# Backward iteration in Python program

In this tutorial, we are going to see the backward iteration. In most of the cases, we use normal iteration. Knowing about the backward iteration is a plus point in some cases. We will use range() function to iterate in a backward direction. Let's see what is a range() first.

## range()

range() has a wide range of uses. We can use it with numbers, iterables, etc.. Here, we are talking about the numbers.

It takes at most three arguments. It has three cases.

• If you pass only one argument, then it takes that argument as an upper bound and defaults lower bound is zero. And the default increment value is one.

• If you pass two arguments, then it takes the first argument as a lower bound and second argument as an upper bound. And the default increment value is one.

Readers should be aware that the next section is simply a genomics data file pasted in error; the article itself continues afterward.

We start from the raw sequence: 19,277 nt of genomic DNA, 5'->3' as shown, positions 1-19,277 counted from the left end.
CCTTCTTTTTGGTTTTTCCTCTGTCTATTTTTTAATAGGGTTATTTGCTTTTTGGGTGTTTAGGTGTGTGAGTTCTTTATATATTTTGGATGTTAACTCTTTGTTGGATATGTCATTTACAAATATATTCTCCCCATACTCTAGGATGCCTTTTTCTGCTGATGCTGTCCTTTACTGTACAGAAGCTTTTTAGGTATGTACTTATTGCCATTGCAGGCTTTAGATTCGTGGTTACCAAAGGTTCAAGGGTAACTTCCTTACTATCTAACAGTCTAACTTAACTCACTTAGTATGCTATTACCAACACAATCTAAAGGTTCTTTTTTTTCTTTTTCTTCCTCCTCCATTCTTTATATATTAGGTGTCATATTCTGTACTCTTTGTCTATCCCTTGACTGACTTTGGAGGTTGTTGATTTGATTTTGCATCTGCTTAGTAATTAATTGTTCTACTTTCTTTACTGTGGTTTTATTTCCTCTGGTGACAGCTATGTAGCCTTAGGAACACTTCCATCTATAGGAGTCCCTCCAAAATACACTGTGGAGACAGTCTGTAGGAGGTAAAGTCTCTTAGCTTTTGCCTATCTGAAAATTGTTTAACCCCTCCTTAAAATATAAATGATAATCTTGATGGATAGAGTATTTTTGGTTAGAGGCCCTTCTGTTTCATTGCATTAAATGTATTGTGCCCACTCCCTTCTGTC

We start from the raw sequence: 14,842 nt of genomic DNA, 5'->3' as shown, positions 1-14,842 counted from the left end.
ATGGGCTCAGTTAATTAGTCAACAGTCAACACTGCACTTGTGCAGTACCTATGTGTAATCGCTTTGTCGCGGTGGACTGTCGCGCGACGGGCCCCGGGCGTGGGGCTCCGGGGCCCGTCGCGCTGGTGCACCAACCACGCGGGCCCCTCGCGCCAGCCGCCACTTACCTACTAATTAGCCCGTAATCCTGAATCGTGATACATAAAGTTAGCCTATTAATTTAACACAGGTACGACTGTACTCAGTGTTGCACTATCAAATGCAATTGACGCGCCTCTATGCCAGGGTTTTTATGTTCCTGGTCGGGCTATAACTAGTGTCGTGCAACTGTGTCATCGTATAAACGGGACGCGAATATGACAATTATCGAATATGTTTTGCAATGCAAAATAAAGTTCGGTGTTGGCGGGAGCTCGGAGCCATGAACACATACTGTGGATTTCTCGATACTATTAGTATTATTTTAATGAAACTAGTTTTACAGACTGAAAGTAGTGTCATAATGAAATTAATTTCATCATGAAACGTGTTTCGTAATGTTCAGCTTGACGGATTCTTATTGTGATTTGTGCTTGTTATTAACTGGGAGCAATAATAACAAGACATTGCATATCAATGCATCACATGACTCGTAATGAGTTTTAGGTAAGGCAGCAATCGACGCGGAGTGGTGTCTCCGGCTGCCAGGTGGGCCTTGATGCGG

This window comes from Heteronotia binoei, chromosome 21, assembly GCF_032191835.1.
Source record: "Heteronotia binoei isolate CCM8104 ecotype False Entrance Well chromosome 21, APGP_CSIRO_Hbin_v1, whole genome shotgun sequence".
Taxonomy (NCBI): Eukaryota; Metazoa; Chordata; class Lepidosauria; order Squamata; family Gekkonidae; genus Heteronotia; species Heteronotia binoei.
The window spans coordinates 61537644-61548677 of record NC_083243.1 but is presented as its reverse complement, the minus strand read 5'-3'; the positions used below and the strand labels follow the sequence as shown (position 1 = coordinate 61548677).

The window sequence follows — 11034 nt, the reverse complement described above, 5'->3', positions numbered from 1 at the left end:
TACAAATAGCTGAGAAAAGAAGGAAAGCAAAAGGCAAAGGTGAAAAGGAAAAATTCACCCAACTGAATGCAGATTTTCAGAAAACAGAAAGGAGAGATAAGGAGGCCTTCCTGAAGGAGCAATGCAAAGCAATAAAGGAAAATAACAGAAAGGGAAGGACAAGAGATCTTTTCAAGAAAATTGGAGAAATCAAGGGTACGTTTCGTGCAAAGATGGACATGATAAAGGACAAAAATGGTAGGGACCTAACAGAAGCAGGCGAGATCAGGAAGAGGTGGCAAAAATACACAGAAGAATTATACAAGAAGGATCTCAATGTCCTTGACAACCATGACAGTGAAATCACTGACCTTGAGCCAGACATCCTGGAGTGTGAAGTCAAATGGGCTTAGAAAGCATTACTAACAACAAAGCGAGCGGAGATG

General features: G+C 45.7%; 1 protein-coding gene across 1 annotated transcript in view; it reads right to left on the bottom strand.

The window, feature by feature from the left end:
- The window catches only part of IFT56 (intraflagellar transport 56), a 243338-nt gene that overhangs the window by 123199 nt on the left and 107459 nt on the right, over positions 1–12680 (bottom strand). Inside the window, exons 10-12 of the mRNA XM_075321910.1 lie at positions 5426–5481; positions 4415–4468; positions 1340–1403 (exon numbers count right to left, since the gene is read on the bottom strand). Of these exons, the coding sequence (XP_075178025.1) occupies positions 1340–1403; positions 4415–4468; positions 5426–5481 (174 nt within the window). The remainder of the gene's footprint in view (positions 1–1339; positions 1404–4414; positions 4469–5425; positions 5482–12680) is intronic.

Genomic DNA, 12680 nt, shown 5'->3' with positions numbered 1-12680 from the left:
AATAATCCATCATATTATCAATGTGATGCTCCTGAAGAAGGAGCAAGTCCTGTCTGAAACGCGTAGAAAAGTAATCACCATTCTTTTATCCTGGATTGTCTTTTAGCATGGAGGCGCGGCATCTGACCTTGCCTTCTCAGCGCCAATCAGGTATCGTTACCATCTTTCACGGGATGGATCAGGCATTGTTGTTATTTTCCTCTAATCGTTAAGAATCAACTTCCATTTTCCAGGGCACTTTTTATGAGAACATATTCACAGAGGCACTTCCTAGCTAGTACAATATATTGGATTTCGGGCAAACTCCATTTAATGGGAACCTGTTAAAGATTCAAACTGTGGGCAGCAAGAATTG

• If you pass three arguments, then it takes the first argument as a lower bound, second argument as an upper bound and third argument as increment value.

We are going to use three arguments for the backward iteration.

### Example

# loop which iterates from 10 to 0
# range(lower bound, upper bound, increment value)
for i in range(10, -1, -1):
# printing the value
print(i)

### Output

If you run the above program, you will get the following results.

10
9
8
7
6
5
4
3
2
1
0

### Example

Iterating from backward in an iterable.

# initialising an iterable
nums = ['Hafeez', 'Aslan', 'Kareem']
# writing a loop which prints list items from the end
for i in range(len(nums) - 1, -1, -1):
# printing the list item
print(nums[i])

### Output

If you run the above program, you will get the following results.

Kareem
Aslan
Hafeez

## Conclusion

If you have any queries in the tutorial, ask them in the comment section.